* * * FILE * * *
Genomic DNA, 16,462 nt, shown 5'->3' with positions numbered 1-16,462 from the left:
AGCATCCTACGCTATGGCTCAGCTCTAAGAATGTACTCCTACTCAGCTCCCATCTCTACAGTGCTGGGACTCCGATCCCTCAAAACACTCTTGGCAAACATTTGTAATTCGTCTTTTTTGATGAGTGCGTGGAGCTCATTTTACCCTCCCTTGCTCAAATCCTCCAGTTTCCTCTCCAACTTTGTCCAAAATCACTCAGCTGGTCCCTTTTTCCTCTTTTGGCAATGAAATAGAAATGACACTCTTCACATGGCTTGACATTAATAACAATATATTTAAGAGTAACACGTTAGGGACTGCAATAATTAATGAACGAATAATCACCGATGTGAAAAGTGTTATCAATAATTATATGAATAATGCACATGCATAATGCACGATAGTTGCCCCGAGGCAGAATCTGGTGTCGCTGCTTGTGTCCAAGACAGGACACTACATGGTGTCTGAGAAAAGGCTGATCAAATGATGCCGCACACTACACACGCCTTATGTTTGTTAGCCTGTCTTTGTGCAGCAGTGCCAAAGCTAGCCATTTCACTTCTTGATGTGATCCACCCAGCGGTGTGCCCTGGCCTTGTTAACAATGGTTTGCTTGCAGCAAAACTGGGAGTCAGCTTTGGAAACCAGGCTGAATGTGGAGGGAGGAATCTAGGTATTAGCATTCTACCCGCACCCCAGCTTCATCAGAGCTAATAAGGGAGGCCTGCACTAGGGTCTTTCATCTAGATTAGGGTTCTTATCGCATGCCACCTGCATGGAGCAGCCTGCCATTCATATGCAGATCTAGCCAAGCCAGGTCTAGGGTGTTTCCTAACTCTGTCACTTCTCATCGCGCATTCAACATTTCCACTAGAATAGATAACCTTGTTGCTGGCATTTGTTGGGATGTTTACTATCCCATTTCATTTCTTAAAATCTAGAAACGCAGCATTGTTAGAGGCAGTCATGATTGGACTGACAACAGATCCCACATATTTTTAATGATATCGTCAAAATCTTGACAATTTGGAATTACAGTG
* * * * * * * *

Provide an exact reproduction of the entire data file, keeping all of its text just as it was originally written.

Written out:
Genomic DNA, 16,462 nt, shown 5'->3' with positions numbered 1-16,462 from the left:
AGCATCCTACGCTATGGCTCAGCTCTAAGAATGTACTCCTACTCAGCTCCCATCTCTACAGTGCTGGGACTCCGATCCCTCAAAACACTCTTGGCAAACATTTGTAATTCGTCTTTTTTGATGAGTGCGTGGAGCTCATTTTACCCTCCCTTGCTCAAATCCTCCAGTTTCCTCTCCAACTTTGTCCAAAATCACTCAGCTGGTCCCTTTTTCCTCTTTTGGCAATGAAATAGAAATGACACTCTTCACATGGCTTGACATTAATAACAATATATTTAAGAGTAACACGTTAGGGACTGCAATAATTAATGAACGAATAATCACCGATGTGAAAAGTGTTATCAATAATTATATGAATAATGCACATGCATAATGCACGATAGTTGCCCCGAGGCAGAATCTGGTGTCGCTGCTTGTGTCCAAGACAGGACACTACATGGTGTCTGAGAAAAGGCTGATCAAATGATGCCGCACACTACACACGCCTTATGTTTGTTAGCCTGTCTTTGTGCAGCAGTGCCAAAGCTAGCCATTTCACTTCTTGATGTGATCCACCCAGCGGTGTGCCCTGGCCTTGTTAACAATGGTTTGCTTGCAGCAAAACTGGGAGTCAGCTTTGGAAACCAGGCTGAATGTGGAGGGAGGAATCTAGGTATTAGCATTCTACCCGCACCCCAGCTTCATCAGAGCTAATAAGGGAGGCCTGCACTAGGGTCTTTCATCTAGATTAGGGTTCTTATCGCATGCCACCTGCATGGAGCAGCCTGCCATTCATATGCAGATCTAGCCAAGCCAGGTCTAGGGTGTTTCCTAACTCTGTCACTTCTCATCGCGCATTCAACATTTCCACTAGAATAGATAACCTTGTTGCTGGCATTTGTTGGGATGTTTACTATCCCATTTCATTTCTTAAAATCTAGAAACGCAGCATTGTTAGAGGCAGTCATGATTGGACTGACAACAGATCCCACATATTTTTAATGATATCGTCAAAATCTTGACAATTTGGAATTACAGTG